Friday, February 16, 2018

Fifty-Three Cents

We mourn as does our whole nation, the recent senseless loss of life at the school in Florida. When bad things happen it makes all of us sad. Sometimes focusing on good things helps. A good thing happened to us yesterday. Our credit union called to let us know they'd forgotten to give us our change of fifty-three cents when we paid a bill; they said they deposited the fifty-three cents into our account.

Oops I spoke too soon, my hot water heater broke last night. We drained the remaining water out last evening. I knew it was old and needed to be replaced, We planned to replace it when the weather warmed up. The hot water heater has forced me to move up the scheduling. Of course the price of them has gone up quite a bit.

I've cut my left thumb right under the nail so I haven't been able to work in clay but I've been painting. Above is the rudimentary beginnings of a black bear in a meadow painting. I never realized how often I use my thumb till now. A hot water heater and a thumb are small things in the scheme of things. Thanks for reading and for all your comments.

Monday, February 12, 2018


In the open pastures below our home I noticed the robins have returned but I didn't see a bluebird. I love seeing the robins running with spurts and stops. They're listening for a worm below the surface of the grass. Hopefully I'll see bluebirds this week. A warmer weather pattern is now upon us. I took the photo above in my California garden. I love how the robin's breast is camouflaged by the pyracantha berries.

Here's my little boy, Barney. He keeps me entertained. Mostly he keeps Gary company. He has an affinity for Gary much I think due to his past. Who am I to discount his history.
Every animal every human has a past and it's up to us to accommodate their needs. To accept others as they are not as we want them or expect them to be. Barney's eyes always look a little wild like they do in this photo.
Along the driveway you see our freshly pruned fruit trees with golden creeping jenny, Lysimachia nummularia, beneath. It's turned a reddish hue from the winter cold. I'm not sure this ground cover will come back. I just looked it up; it's hardy in my zone.
One of my thyme plants rather threadbare like many are after this winter's onslaught. I plan to cut back the lavender, marjoram, oregano, Spanish Tarragon, and thyme with an electric pruner and hope Spring will reward me with a return to their former beauty. Thanks for reading and for all your comments.

Friday, February 9, 2018

Spaghetti Squash with Peanut Sauce

Spaghetti squash with peanut sauce is quick and easy.  I learned about spaghetti squash from another blogger. I had never had it before. It's delicious and now I have it routinely. Slice your spaghetti squash in half and scoop out the seeds. Careful with the knife when slicing the squash, it's easy for it to slip since the squash is hard to cut.
Place the squash face down in a glass baking dish filled with one inch of water. Cover the dish with aluminum foil and bake for 40 to 60 minutes in a 400 F oven. I still call foil - tin foil, does anyone else do that? Squash are cooked when a fork inserted through the outer skin goes in and comes out easily.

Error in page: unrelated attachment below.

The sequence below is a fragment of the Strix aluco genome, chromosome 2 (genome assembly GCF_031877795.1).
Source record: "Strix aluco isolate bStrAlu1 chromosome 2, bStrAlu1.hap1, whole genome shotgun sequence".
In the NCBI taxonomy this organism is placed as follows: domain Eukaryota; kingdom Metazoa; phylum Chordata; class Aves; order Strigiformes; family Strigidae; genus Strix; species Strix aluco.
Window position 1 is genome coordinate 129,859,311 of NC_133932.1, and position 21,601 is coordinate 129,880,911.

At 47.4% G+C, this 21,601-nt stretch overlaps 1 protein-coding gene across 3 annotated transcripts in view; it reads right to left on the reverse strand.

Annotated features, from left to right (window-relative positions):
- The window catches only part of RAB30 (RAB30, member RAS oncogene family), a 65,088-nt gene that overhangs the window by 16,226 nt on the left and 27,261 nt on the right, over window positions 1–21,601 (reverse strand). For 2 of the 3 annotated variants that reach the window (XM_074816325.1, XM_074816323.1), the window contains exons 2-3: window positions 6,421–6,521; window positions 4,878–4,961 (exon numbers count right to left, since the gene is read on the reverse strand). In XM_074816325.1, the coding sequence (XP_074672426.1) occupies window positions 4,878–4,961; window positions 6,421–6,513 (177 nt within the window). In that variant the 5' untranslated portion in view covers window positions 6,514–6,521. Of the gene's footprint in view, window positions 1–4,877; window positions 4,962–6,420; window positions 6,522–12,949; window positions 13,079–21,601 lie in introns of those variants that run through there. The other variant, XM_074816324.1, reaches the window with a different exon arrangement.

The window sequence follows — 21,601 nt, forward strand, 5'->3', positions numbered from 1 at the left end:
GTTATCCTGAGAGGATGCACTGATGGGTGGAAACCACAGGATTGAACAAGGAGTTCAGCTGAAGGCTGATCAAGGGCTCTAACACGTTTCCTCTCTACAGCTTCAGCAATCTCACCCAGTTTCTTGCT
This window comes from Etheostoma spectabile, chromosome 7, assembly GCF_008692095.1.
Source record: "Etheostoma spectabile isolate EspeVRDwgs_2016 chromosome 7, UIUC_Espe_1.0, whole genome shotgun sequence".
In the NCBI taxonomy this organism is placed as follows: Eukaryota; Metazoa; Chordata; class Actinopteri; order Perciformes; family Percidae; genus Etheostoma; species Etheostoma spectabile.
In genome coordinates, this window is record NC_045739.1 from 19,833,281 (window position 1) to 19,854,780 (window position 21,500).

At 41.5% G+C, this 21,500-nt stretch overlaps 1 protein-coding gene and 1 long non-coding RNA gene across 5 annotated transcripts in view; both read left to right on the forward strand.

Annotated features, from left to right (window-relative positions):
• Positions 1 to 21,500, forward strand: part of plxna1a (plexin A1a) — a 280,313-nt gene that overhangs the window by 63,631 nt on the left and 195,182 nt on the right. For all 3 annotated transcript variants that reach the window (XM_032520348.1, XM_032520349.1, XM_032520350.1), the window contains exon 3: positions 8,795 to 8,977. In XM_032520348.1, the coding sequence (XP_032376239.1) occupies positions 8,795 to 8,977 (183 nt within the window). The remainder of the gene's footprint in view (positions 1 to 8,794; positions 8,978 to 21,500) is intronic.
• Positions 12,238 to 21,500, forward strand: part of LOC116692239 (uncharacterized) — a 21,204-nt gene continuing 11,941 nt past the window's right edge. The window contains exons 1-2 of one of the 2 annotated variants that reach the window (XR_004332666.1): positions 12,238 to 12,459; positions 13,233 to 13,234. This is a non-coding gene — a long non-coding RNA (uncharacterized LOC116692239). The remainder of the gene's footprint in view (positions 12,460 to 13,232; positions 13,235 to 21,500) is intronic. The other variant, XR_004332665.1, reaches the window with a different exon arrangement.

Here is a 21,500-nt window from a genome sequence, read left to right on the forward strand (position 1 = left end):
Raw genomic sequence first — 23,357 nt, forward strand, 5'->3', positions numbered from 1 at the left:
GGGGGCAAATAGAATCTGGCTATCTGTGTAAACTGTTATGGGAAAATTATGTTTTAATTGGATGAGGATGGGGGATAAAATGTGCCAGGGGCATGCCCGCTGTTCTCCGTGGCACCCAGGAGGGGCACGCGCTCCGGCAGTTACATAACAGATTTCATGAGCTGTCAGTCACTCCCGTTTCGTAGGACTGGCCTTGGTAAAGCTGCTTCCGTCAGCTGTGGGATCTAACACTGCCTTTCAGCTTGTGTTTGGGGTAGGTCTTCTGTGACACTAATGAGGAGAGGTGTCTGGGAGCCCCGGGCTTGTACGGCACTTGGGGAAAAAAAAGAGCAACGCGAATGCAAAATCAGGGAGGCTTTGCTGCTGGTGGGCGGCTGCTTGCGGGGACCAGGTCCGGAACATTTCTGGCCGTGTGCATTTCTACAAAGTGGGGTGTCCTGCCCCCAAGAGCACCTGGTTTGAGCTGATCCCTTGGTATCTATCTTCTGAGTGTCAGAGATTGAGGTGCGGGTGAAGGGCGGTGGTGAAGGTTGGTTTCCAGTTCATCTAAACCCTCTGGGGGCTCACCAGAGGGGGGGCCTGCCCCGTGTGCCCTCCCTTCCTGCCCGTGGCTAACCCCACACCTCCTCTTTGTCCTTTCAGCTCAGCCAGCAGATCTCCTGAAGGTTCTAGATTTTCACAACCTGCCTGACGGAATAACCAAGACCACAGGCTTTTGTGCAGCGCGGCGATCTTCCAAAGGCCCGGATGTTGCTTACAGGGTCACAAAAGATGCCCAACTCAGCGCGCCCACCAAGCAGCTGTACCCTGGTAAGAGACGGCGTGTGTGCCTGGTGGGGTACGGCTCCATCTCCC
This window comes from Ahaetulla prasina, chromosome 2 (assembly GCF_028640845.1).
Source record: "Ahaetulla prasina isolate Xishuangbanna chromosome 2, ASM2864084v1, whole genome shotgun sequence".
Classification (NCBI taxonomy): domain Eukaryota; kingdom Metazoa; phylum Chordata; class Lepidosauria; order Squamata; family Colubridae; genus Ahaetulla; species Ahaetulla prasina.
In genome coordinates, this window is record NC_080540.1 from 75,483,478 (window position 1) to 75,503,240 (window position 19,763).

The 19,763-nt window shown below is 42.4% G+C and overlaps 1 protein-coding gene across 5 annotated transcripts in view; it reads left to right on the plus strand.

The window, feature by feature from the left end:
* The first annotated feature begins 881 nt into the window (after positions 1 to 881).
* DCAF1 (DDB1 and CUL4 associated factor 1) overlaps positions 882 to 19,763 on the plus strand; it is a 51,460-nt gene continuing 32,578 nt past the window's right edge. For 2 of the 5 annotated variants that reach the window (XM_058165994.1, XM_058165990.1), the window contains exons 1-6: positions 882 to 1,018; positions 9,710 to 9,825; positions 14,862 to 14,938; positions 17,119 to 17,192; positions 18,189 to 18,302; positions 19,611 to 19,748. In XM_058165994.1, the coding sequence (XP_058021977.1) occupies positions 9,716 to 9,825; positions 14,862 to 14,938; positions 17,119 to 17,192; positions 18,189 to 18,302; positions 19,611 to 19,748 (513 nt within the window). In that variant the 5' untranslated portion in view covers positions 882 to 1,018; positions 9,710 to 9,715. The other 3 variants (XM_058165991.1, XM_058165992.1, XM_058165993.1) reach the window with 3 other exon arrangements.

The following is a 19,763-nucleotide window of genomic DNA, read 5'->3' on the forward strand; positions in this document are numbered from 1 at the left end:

Remove the squash and scrape the inside with the tine of a folk to create the "spaghetti". Place the squash on a plate and drizzle with store bought peanut sauce. Of course you can make your own peanut sauce, if you don't have time why not make it easy on yourself.

Yesterday Gary and I pruned the fruit trees. Gary reaches the taller branches; I cut the lower ones. Every time we prune the trees Gary can't seem to grasp cutting the branch to an outward facing bud to encourage the tree to be open in the center. He keeps saying "I'm not a gardener". Oh well we got the job done. Today I'll prune the young crabapple I planted. Then I'll weed my bin. I think I might plant some garlic this year and later some leaf lettuce. Can you tell we have a bit warmer weather? And it's sunny today. Thanks for reading and for all your comments.

Wednesday, February 7, 2018

Anna Pottery

Near a good source of clay in Anna, Illinois, the Kirkpatricks established Anna Pottery in 1859. Near Anna were beds of the brown clay the Kirkpatricks used for their stoneware. There was also a large quarry of kaolin clay, which the company sold to potteries that used this white clay.

In 1860 Anna Pottery employed eleven men and produced "800,000 gallons per year" of pottery (each container was stamped on the side with the number of gallons it could hold). The Anna Pottery was a two-story wood-frame building. The basement contained the clay-grinding equipment powered by horses, a drying room with a hot-air furnace, and two kilns that held up to 2,000 gallons each of stoneware. The upper stories contained storage space and workrooms where pottery was hand formed.

Some of the products made in the pottery were jugs, plates, crocks, pitchers, milk pans, fruit jars, funnels, flower urns, cemetery urns, buckets, fire brick, chimney pots, window sills, arches, roof tiles, stems of tobacco pipes, and drainage pipe. The pottery was also known for its unusual one-of-a-kind pieces of stoneware(snake jugs, cemetery urns). These art pieces reflected ideas and themes of the rural past, temperance, history, and love of nature. 

Cornwall & Wallace owned Anna Pottery from 1860-1896. It remained in the Kirkpatrick family till 1900. It closed in 1910, when consumers preferred more modern and convenient containers of tin and glass. Many Anna Pottery pieces have broken auction records, especially jugs, snake jugs and pigs decorated with maps of the day. The Illinois Fair Jug above from 1864 sold for $86,250 at auction in 2011. (Portions reprinted from the Illinois State Museum site). Thanks for reading and for all your comments.